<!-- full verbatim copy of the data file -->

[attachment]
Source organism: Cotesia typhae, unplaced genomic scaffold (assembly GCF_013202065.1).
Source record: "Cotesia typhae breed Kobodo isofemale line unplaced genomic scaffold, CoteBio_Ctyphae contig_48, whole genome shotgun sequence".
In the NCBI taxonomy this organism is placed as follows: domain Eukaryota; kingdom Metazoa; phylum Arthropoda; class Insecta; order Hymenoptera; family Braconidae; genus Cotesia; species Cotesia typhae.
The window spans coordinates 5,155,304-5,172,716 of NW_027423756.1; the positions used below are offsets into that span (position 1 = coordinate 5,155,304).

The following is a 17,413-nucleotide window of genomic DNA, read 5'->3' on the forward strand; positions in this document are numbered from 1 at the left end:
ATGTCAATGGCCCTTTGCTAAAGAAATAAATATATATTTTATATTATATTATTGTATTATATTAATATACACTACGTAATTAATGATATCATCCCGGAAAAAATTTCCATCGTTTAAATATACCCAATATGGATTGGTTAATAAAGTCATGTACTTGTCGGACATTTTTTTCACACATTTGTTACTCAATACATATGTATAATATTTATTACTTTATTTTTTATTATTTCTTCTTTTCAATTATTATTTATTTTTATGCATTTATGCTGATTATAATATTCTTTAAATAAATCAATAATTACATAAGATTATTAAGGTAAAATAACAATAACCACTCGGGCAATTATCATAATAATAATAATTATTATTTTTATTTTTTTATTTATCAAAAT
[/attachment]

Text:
Source organism: Cotesia typhae, unplaced genomic scaffold (assembly GCF_013202065.1).
Source record: "Cotesia typhae breed Kobodo isofemale line unplaced genomic scaffold, CoteBio_Ctyphae contig_48, whole genome shotgun sequence".
In the NCBI taxonomy this organism is placed as follows: domain Eukaryota; kingdom Metazoa; phylum Arthropoda; class Insecta; order Hymenoptera; family Braconidae; genus Cotesia; species Cotesia typhae.
The window spans coordinates 5,155,304-5,172,716 of NW_027423756.1; the positions used below are offsets into that span (position 1 = coordinate 5,155,304).

The following is a 17,413-nucleotide window of genomic DNA, read 5'->3' on the forward strand; positions in this document are numbered from 1 at the left end:
ATGTCAATGGCCCTTTGCTAAAGAAATAAATATATATTTTATATTATATTATTGTATTATATTAATATACACTACGTAATTAATGATATCATCCCGGAAAAAATTTCCATCGTTTAAATATACCCAATATGGATTGGTTAATAAAGTCATGTACTTGTCGGACATTTTTTTCACACATTTGTTACTCAATACATATGTATAATATTTATTACTTTATTTTTTATTATTTCTTCTTTTCAATTATTATTTATTTTTATGCATTTATGCTGATTATAATATTCTTTAAATAAATCAATAATTACATAAGATTATTAAGGTAAAATAACAATAACCACTCGGGCAATTATCATAATAATAATAATTATTATTTTTATTTTTTTATTTATCAAAAT